The Scientific Revolution and Enlightenment (1500-1800) challenged the mindset of educated Europeans in the areas of mathematics, science, anatomy, and philosophy. Those who followed the ideas and discoveries of these breakthroughs were referred to as “moderns” (Hansen 457). They traded the dogmas of the church and classical beliefs in science for a more individualistic, rational approach to the natural environment, including deductive and inductive reasoning.
The concepts of deductive and inductive reasoning came forth during the Scientific Revolution. Rene Descartes developed the idea of deductive reasoning—starting with a premise and then determining whether or not it is true with absolute proof. He believed that logic was applicable to science and mathematics, and also to bigger picture of finding out the truth about God and the existence of mankind. For instance, Descartes summed up his own doubts concerning human actuality with the well-known phrase, “I think, therefore I am.” Through deductive reasoning, Descartes was able to prove his own existence, and eventually, the existence of God because of his ability to think logically. Inductive reasoning is the practice of discovering large phenomenons—typically natural—based on smaller, controlled observations. This form of thinking was strongly supported by Sir Francis Bacon, who once theorized that if man is willing to have doubts, they will eventually lead him to solutions, rather than the other way around. Both of these methods contributed to the development of the scientific method because they “emphasized belief in the ability of human reason to strive towards God’s truth on the basis of science.” They are still utilized today in the branches of modern mathematics, science, theology, and philosophy (458).
Another contributor who worked with Bacon’s and Descartes’s theories was Sir Isaac Newton, a Christian Englishman. Under their studies, he was able to invent a differential calculus to chart the movement of planets, thereby relating their motions to gravitational acceleration and deceleration. This was one of the greatest findings to increase knowledge of the natural world through scientific law. By the eighteenth century, former unease about abandoning tradition started to fade, and it was becoming more common to accept these beliefs. Europe was quickly advancing in using scientific strategies to logically organize society and economics. This officially led to the philosophical age of Enlightenment in 1700, and the emergence of leading figures such as John Locke, Thomas Hobbes, and Adam Smith.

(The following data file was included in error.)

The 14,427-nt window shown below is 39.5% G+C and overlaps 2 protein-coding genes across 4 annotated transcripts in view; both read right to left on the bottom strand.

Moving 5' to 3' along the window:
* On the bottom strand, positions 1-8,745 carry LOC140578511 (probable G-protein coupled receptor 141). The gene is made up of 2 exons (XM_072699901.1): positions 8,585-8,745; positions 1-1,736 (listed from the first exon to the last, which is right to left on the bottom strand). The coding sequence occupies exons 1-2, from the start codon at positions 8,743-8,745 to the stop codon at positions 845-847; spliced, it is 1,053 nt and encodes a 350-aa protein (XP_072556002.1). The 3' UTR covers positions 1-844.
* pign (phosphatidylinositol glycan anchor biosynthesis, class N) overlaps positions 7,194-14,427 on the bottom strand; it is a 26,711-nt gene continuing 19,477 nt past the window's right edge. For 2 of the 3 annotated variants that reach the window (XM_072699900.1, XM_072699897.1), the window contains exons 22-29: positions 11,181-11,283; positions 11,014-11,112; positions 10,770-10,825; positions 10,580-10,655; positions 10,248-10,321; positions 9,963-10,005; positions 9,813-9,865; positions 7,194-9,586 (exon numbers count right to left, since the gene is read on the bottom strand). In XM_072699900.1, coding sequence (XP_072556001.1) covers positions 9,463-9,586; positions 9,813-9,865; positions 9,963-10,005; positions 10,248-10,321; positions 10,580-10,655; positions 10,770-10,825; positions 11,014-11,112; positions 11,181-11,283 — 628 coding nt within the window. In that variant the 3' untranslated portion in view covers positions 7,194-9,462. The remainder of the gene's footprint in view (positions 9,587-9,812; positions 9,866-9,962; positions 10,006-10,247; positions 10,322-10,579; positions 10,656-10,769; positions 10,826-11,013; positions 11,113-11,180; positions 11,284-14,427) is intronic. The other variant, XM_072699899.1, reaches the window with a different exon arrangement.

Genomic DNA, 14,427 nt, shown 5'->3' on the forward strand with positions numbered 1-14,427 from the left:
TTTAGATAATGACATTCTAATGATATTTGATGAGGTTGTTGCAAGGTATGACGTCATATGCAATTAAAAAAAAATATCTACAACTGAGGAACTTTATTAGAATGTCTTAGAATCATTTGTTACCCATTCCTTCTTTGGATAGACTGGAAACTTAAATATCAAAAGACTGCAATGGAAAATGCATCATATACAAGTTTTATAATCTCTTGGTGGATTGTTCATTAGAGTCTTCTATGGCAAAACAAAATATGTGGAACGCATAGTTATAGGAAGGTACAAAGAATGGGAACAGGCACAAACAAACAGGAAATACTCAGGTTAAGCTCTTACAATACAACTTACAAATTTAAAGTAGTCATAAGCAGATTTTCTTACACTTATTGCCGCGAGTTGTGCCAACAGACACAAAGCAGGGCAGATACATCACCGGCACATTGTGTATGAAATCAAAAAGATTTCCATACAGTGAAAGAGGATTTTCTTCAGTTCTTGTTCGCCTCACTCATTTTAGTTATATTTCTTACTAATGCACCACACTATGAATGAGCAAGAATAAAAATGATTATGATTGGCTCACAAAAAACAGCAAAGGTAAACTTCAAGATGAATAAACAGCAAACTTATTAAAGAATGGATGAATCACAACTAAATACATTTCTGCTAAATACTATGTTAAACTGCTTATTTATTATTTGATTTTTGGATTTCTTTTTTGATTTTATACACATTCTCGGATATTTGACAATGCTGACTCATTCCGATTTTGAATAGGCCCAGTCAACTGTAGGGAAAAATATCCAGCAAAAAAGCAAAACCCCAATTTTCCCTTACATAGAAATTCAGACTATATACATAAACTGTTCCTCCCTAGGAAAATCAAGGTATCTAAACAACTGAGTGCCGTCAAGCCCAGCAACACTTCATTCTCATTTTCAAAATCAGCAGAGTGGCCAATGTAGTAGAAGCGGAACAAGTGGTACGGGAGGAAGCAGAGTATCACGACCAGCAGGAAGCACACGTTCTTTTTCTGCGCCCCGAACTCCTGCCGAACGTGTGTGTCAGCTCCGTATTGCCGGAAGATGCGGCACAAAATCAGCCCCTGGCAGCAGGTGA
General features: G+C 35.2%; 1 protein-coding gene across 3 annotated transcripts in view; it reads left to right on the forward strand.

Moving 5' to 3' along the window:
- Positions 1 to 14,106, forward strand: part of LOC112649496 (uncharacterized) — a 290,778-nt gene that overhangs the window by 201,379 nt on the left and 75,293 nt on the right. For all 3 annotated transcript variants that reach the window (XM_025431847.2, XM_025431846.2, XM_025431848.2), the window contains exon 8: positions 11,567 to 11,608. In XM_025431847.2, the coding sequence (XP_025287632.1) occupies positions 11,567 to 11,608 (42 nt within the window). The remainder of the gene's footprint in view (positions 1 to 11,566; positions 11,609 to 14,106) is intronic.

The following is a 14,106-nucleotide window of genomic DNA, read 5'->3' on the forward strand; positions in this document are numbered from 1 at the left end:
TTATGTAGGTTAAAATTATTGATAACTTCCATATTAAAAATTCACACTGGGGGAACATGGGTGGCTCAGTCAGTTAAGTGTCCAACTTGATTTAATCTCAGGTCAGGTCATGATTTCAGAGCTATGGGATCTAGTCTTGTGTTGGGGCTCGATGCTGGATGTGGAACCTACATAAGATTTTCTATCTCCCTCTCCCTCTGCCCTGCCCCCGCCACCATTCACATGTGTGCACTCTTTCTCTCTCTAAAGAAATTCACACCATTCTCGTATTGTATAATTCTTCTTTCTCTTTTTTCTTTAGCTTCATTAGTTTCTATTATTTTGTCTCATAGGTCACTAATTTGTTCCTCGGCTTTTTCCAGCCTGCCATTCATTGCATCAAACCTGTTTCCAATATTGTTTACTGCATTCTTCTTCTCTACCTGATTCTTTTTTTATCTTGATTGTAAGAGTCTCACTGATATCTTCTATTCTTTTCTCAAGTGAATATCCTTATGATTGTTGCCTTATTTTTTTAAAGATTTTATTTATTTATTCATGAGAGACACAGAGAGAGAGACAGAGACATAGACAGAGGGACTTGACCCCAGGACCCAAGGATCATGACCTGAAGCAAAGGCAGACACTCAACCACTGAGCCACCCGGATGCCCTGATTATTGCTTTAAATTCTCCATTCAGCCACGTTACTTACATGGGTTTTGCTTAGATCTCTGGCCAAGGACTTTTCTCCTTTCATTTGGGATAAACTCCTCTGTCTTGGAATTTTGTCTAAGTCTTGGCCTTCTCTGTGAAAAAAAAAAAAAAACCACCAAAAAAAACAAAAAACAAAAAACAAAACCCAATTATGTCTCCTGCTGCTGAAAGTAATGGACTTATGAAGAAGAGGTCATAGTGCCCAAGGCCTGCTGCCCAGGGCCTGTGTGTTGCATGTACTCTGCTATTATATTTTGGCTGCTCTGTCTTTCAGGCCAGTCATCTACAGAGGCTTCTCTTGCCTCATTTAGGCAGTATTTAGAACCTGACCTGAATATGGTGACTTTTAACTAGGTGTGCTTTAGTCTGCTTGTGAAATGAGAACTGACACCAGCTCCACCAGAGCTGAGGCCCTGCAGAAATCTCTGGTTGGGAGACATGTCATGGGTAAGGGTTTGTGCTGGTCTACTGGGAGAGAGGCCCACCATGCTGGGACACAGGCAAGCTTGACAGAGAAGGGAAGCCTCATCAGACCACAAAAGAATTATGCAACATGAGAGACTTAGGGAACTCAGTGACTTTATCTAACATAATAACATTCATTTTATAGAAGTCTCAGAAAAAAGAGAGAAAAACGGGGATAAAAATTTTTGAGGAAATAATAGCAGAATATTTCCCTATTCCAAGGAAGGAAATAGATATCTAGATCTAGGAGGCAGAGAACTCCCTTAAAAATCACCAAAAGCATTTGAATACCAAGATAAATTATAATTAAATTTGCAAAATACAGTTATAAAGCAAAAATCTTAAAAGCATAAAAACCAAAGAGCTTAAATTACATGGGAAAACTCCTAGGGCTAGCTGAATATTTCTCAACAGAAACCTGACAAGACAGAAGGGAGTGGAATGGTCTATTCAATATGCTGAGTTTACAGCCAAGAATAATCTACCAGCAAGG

Thomas Hobbes was a friend of Descartes, and applied deductive reasoning in his quest to figure out how to logically maintain social and political order within society. He rejected the idea of divine right and established “[order] becomes possible only when individuals relinquish their autonomy to a ruler.” John Locke, conversely, used Bacon’s method of inductive reasoning to observe the same order, and came to the conclusion that there is a “contract” which holds the political bond between a ruler and their people, which grants everyone the rights of “life, liberty, and property” (464). Economist and philosopher Adam Smith was similar to Locke in that he supported the protection of basic human rights. This inspired him to write Wealth of Nations in the late eighteenth century, a series of classical economics that discussed free markets, division of labor, and the opposition of slavery and labor contracts. Smith believed that global businesses would benefit from the free market because it would promote specialized goods from each nation, and ultimately provide economic gain for everyone through international trade, which was a very optimistic view compared to the perspective of other philosophers of the time.
The Enlightenment did not only impact social and political aspects, economics, and science, nor were men the only people to influence its events. Philosophy and logic were absorbed into literary pieces during this period, many of which written by women. Notably, Mary Wollenstonecraft composed Vindication for the Rights of Women (1792). This piece argued that women could not be expected to raise their sons in an educated, rational manner if their mothers did not receive the means to do so through their own education and finances, instead staying in an environment where they would be trapped until their beauty faded, leaving them empty and useless in the eyes of society. Yet perhaps the most groundbreaking literary collection published during the Enlightenment was the Encyclopedia. Created in Paris, it gave access to universal, in-depth topics of scientific and philosophical information “based on reason and critical use of the human intellect” (465). The Encyclopedia has been translated into multiple languages and continues to offer a systematic method of looking up information that the modern world still utilizes today.
Overall, the Scientific Revolution and Enlightenment were similar to most breakthroughs in our world’s history. Although there were early premonitions about the spread of science and reason across Europe, they led to major developments that have influenced nations, broadened many fields of study, and continue to shape how we think and learn in every day life decades after they initially began.